Dissertations and Theses

Date of Award


Document Type



Chemical Engineering

First Advisor

Marco J. Castaldi


Pyrolysis, GCMS, Temperature, Olefins, Cracking, Deoxygenation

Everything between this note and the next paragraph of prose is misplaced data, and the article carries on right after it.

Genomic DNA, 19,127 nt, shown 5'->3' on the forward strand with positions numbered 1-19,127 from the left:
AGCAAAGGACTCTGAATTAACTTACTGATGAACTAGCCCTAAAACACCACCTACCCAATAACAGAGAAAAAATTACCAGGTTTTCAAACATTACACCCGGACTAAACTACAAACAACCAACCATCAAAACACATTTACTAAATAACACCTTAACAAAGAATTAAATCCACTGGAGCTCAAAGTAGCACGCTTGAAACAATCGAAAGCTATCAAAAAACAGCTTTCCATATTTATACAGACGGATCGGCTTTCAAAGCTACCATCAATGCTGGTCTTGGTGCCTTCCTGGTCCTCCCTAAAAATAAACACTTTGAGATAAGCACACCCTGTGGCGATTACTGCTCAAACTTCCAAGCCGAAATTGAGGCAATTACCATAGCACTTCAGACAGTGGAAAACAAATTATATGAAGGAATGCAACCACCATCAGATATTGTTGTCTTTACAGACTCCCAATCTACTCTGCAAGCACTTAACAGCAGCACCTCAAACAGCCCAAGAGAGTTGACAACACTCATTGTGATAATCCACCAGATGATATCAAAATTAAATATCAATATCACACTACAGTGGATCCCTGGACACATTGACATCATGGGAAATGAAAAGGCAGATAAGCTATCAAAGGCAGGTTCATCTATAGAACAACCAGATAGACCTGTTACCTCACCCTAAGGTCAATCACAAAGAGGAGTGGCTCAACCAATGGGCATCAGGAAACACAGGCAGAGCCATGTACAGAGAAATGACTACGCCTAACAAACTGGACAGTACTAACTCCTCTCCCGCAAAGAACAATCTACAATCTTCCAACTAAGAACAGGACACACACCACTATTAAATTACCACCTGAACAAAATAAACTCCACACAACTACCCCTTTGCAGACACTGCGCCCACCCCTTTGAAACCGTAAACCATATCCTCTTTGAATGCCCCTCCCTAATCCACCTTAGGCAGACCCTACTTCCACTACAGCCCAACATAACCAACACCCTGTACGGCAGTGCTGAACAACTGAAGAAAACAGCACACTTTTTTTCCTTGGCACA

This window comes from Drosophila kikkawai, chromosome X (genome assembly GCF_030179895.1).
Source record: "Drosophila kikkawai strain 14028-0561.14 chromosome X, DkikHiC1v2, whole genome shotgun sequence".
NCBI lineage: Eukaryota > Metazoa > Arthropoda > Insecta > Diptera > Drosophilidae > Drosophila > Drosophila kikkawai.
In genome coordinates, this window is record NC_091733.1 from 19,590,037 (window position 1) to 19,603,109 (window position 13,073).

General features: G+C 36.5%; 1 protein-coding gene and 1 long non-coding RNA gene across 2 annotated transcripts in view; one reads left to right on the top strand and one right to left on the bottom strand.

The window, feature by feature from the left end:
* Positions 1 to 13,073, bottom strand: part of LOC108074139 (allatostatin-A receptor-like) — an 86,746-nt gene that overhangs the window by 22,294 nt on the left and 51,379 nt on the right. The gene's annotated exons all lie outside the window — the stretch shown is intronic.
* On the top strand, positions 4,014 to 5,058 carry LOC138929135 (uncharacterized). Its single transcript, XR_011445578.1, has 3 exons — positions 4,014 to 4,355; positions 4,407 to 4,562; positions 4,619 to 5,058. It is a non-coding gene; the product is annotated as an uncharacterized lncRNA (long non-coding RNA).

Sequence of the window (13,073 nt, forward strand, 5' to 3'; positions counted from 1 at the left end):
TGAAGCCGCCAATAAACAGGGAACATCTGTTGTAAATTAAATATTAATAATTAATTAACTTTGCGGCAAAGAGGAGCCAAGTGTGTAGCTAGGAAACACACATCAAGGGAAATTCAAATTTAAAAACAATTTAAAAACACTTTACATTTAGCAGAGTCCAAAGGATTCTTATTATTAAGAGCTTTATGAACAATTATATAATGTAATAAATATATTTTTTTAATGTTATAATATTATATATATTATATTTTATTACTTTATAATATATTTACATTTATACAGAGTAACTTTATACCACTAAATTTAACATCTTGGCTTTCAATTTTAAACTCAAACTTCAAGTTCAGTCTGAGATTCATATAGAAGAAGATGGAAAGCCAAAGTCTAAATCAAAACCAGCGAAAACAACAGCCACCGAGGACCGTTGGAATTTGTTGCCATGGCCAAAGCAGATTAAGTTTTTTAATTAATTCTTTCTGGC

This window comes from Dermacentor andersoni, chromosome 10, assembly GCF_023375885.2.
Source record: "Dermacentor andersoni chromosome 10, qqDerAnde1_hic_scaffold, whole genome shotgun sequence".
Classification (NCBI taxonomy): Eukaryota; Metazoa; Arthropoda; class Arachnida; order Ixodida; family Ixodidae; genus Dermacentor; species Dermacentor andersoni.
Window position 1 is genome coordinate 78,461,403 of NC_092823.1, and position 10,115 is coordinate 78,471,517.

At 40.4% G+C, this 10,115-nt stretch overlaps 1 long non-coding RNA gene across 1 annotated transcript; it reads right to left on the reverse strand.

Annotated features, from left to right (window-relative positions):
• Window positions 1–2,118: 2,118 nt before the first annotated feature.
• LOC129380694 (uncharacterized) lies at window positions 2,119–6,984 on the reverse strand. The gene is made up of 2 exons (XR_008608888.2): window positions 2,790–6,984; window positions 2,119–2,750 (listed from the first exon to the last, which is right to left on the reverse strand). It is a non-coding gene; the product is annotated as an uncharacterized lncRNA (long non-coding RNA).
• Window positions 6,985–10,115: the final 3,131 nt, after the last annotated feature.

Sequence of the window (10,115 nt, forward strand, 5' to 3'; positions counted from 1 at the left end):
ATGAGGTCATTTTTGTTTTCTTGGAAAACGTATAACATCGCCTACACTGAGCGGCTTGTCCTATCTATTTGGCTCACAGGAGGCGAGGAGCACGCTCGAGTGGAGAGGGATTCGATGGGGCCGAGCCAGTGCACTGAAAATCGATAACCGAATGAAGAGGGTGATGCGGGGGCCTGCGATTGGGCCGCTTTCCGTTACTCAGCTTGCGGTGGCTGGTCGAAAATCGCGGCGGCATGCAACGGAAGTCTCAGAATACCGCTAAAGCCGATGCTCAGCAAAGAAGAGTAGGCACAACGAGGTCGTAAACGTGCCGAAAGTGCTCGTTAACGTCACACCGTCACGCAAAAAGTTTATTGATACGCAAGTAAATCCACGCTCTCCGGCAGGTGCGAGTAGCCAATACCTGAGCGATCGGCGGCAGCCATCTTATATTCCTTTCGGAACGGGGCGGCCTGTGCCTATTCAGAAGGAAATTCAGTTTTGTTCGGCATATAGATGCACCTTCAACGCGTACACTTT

In the present world, the nonrenewable source of petroleum crude oil is suspected to cause irreversible climate impacts. So, refinery companies are looking for renewable and recyclable crude oil (RCOs). Biomass and Plastics are a great sources of RCOs. The goal of this work is to design, build and operate a pyrolysis reactor which is capable of converting different solid feedstock derived from waste to pyrolysis oil. The oils are characterized by GC-MS and sent to BASF Corporation in Iselin, NJ for catalytic upgrading potential. In this study, the feedstock ranged from virgin plastic resins (LDPE, HDPE, PS, PP), recycled rubber from tires to poplar wood chips. It was found that, increasing the temperature from 500 ∘C to 600 ∘C for LDPE and HDPE decrease the liquid oil yield from 61.1% to 54.7% and 79.0 wt.% to 75.5 wt.% respectively. The olefin to paraffin ratio increases as the temperature increases for LDPE and HDPE. The ratio increases on average by 1.25 times. From the other polymer resin feedstock, it was found that the polystyrene gives higher liquid yields (86.41 wt.%). The oxygenated entities in the matrix for biomass decrease as temperature increases from 400 ∘C to 500 ∘C due to deoxygenation. The catalytic cracking showed that PE pyrolysis oil yields higher olefins than Vacuum gas oil (VGO). The catalytic cracking of LDPE pyrolysis oil results in 9.8 wt.% more naphtha yield and 1 wt.% coke yield than the VGO catalytic cracking.



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